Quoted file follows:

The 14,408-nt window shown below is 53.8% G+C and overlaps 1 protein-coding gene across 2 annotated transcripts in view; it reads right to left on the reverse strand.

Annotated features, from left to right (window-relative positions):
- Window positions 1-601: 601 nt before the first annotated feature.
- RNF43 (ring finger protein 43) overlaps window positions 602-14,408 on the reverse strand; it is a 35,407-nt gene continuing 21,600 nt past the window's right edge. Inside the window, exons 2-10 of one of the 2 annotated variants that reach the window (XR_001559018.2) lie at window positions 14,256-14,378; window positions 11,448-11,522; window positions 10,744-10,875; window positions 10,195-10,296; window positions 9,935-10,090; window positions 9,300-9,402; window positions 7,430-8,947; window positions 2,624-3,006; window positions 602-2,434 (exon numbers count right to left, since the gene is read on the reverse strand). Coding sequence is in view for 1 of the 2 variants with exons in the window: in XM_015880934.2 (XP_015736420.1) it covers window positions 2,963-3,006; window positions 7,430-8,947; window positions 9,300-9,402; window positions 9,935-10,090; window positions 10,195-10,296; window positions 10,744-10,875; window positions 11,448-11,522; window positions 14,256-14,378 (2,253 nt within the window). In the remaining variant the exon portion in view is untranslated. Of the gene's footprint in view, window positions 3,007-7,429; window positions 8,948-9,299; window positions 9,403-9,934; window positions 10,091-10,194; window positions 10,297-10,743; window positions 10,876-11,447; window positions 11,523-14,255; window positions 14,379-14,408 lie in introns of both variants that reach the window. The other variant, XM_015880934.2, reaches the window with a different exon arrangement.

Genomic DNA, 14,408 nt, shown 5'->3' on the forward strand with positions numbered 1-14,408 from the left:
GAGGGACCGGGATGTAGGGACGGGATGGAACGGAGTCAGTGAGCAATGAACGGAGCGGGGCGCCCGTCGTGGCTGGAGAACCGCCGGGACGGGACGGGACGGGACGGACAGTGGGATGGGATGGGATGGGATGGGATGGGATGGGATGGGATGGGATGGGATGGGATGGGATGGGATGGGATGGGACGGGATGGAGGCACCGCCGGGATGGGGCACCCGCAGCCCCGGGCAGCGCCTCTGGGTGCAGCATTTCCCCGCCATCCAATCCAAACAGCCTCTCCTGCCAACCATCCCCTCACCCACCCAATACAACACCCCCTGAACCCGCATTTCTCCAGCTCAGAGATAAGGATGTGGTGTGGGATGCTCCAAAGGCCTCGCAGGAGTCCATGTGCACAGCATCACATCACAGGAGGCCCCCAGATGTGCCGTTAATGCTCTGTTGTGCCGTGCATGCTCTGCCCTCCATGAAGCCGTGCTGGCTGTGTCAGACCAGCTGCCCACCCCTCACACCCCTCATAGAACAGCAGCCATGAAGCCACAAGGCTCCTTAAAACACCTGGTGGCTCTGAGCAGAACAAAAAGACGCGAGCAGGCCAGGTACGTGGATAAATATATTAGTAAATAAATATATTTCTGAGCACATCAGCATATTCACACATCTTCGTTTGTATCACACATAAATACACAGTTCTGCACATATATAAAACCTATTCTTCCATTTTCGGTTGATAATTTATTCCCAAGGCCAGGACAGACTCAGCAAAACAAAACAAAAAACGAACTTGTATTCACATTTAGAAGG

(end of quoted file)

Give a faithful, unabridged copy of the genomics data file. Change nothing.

The 14,408-nt window shown below is 53.8% G+C and overlaps 1 protein-coding gene across 2 annotated transcripts in view; it reads right to left on the reverse strand.

Annotated features, from left to right (window-relative positions):
- Window positions 1-601: 601 nt before the first annotated feature.
- RNF43 (ring finger protein 43) overlaps window positions 602-14,408 on the reverse strand; it is a 35,407-nt gene continuing 21,600 nt past the window's right edge. Inside the window, exons 2-10 of one of the 2 annotated variants that reach the window (XR_001559018.2) lie at window positions 14,256-14,378; window positions 11,448-11,522; window positions 10,744-10,875; window positions 10,195-10,296; window positions 9,935-10,090; window positions 9,300-9,402; window positions 7,430-8,947; window positions 2,624-3,006; window positions 602-2,434 (exon numbers count right to left, since the gene is read on the reverse strand). Coding sequence is in view for 1 of the 2 variants with exons in the window: in XM_015880934.2 (XP_015736420.1) it covers window positions 2,963-3,006; window positions 7,430-8,947; window positions 9,300-9,402; window positions 9,935-10,090; window positions 10,195-10,296; window positions 10,744-10,875; window positions 11,448-11,522; window positions 14,256-14,378 (2,253 nt within the window). In the remaining variant the exon portion in view is untranslated. Of the gene's footprint in view, window positions 3,007-7,429; window positions 8,948-9,299; window positions 9,403-9,934; window positions 10,091-10,194; window positions 10,297-10,743; window positions 10,876-11,447; window positions 11,523-14,255; window positions 14,379-14,408 lie in introns of both variants that reach the window. The other variant, XM_015880934.2, reaches the window with a different exon arrangement.

Genomic DNA, 14,408 nt, shown 5'->3' on the forward strand with positions numbered 1-14,408 from the left:
GAGGGACCGGGATGTAGGGACGGGATGGAACGGAGTCAGTGAGCAATGAACGGAGCGGGGCGCCCGTCGTGGCTGGAGAACCGCCGGGACGGGACGGGACGGGACGGACAGTGGGATGGGATGGGATGGGATGGGATGGGATGGGATGGGATGGGATGGGATGGGATGGGATGGGATGGGATGGGACGGGATGGAGGCACCGCCGGGATGGGGCACCCGCAGCCCCGGGCAGCGCCTCTGGGTGCAGCATTTCCCCGCCATCCAATCCAAACAGCCTCTCCTGCCAACCATCCCCTCACCCACCCAATACAACACCCCCTGAACCCGCATTTCTCCAGCTCAGAGATAAGGATGTGGTGTGGGATGCTCCAAAGGCCTCGCAGGAGTCCATGTGCACAGCATCACATCACAGGAGGCCCCCAGATGTGCCGTTAATGCTCTGTTGTGCCGTGCATGCTCTGCCCTCCATGAAGCCGTGCTGGCTGTGTCAGACCAGCTGCCCACCCCTCACACCCCTCATAGAACAGCAGCCATGAAGCCACAAGGCTCCTTAAAACACCTGGTGGCTCTGAGCAGAACAAAAAGACGCGAGCAGGCCAGGTACGTGGATAAATATATTAGTAAATAAATATATTTCTGAGCACATCAGCATATTCACACATCTTCGTTTGTATCACACATAAATACACAGTTCTGCACATATATAAAACCTATTCTTCCATTTTCGGTTGATAATTTATTCCCAAGGCCAGGACAGACTCAGCAAAACAAAACAAAAAACGAACTTGTATTCACATTTAGAAGG